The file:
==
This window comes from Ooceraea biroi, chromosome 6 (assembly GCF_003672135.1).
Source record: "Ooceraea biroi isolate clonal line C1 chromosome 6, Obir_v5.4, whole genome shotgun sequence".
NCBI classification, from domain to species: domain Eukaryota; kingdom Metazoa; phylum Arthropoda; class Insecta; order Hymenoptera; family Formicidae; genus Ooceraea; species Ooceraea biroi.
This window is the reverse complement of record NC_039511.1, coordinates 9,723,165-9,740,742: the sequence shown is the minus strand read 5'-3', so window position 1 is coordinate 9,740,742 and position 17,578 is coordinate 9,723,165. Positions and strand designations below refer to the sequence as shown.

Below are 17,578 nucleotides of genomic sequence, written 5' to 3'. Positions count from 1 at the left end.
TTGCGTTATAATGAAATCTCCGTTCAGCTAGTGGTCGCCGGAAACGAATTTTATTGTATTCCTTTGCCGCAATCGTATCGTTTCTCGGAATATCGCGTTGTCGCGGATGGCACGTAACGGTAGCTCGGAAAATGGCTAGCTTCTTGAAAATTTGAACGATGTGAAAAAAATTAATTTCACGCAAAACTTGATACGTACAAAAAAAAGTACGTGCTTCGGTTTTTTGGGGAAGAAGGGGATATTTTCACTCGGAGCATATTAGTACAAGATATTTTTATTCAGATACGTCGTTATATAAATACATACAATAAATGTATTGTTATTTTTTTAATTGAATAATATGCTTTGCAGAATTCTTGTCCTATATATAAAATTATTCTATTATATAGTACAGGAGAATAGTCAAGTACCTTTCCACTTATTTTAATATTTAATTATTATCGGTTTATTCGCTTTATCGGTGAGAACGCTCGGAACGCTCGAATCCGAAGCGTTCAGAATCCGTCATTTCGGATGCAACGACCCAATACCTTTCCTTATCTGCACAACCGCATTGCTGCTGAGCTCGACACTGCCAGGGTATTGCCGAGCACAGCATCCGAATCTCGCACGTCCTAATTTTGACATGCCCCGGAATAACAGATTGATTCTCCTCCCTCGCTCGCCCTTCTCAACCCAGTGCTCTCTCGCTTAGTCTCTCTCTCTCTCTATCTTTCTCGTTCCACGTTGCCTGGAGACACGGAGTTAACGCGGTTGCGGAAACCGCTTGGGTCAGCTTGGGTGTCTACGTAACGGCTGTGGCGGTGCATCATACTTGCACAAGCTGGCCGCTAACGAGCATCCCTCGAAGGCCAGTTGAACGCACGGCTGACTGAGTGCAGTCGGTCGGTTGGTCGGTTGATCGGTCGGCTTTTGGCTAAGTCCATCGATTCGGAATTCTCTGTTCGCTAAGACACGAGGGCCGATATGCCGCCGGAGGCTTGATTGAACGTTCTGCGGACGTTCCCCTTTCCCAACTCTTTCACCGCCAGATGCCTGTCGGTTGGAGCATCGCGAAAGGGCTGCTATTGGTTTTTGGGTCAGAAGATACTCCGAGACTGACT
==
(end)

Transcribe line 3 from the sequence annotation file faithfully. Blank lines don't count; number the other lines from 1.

NCBI classification, from domain to species: domain Eukaryota; kingdom Metazoa; phylum Arthropoda; class Insecta; order Hymenoptera; family Formicidae; genus Ooceraea; species Ooceraea biroi.